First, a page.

Hitoe (unlined kimono)
Tsumugi (raw or waste silk)
Kimono patterns are subject to trends, and go in and out of style, just as western patterns do. The pattern of this recent hitoe – dark shades of blue that change in accordance with the warps and wefts – was also popular during the Edo period (see bottom photo), and so is something of a classic. Below is a close-up of the point where four squares meet.
In some Japanese garments, the left and right back panels are aligned randomly, but here it is clear that they were aligned to form another contrast in addition to that provided by the warp and weft color combinations. This large plaid is called Benkei after a Kabuki actor wore a large plaid patterned yukata (casual summer kimono) in the role of the brash hero Benkei, so the plaid has some associations with raffishness. The soft cottony tsumugi silk also recalls the texture of yukatas.
Gusoku Shita or Yoroi Shita (lit., under armor)
Asa, silk velvet, tortoise shell (button)
Combination handpainting and tsutsugaki(?) with bengara (iron oxide pigment)
Gusoku shita is the layer of clothing worn under armor to protect the skin. Below, the pale blue asa lining and two waist ties are visible; above, to the left at the waistline, a small opening was made to pass one of the ties through.
The dye of the checked jacket is very interesting. Although the Japanese had very technically advanced dyeing skills, this checkerboard is dyed with rustic unevenness. Many of the squares are slightly off angle. The color may have been applied partly by hand and partly by tsutsugaki (rice paste resist applied with a paper tube). The velvet in the collar was hard to come by, and much favored as a luxury trim.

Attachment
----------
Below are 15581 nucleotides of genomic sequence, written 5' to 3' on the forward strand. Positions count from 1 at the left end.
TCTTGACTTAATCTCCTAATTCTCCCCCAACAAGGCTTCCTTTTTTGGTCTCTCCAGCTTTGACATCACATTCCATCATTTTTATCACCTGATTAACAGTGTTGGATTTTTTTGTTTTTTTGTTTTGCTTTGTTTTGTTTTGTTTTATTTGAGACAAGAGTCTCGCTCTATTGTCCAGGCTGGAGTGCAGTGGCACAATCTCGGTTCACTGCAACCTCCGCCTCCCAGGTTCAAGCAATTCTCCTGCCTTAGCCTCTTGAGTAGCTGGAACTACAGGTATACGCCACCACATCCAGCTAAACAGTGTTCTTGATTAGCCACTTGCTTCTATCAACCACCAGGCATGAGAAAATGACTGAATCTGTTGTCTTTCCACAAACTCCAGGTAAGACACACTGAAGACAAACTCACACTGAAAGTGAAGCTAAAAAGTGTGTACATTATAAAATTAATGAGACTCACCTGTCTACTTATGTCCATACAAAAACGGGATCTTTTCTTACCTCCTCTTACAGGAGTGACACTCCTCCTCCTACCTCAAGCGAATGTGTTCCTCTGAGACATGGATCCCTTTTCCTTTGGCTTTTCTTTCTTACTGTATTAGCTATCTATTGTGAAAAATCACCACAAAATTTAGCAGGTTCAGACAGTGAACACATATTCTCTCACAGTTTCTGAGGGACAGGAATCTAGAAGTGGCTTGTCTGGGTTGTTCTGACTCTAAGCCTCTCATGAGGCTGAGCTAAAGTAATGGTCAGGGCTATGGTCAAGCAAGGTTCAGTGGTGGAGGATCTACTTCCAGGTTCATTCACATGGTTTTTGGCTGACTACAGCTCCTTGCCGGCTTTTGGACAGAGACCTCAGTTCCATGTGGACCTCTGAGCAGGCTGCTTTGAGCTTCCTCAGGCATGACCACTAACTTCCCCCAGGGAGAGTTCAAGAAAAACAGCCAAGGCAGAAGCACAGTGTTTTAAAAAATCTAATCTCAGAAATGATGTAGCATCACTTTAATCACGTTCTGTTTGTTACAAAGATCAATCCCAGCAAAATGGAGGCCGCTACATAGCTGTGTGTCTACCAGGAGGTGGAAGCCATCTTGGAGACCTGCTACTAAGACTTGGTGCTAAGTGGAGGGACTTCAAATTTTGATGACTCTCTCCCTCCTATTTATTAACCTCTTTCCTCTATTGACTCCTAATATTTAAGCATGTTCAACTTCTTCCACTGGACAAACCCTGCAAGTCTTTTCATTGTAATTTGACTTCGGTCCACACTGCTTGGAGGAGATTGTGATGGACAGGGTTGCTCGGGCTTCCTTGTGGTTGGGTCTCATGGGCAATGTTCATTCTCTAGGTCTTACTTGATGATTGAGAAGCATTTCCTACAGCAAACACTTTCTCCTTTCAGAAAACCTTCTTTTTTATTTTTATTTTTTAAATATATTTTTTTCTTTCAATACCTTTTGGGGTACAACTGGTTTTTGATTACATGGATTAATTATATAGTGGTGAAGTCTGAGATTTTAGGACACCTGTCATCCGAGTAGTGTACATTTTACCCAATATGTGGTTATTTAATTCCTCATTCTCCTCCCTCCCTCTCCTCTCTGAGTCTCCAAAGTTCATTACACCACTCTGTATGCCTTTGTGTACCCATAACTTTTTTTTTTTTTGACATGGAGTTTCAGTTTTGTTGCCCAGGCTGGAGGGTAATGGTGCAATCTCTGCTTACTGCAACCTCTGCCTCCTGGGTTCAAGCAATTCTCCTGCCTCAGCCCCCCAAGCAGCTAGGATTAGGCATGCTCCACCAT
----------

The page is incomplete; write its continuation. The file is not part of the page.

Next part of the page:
Daily Japanese Textile would like to thank Mr. Akio Mitsuno, who so graciously and generously shared his expertise and time, for his help with this entry. Mr. Mitsuno is the owner of
Saiyuu2 in Kyoto, which specializes in rare and unusual antique Japanese textiles.
Woman’s pipe cover and tobacco pouch
Asa, silk cord, metal catch, stiffened paper lining
Stenciled; dye and pigment
Matched sets for long narrow pipes and tobacco were common in Edo and Meiji period Japan, and could be very elaborate. The pipe would be inserted where the white polka dots are visible here. This pouch is lined with the same material as the outer. Notice the flap open at the right side for easy access, and sewn down at the left side, providing a nice design touch.
Morning glories were very popular as a motif. The black pigment is probably sumi ink.
Below is an Utamaro ukiyo-e of a woman smoking. At her knee is a smoking box, with an ash tray at the top, and several drawers below for smoking accoutrements.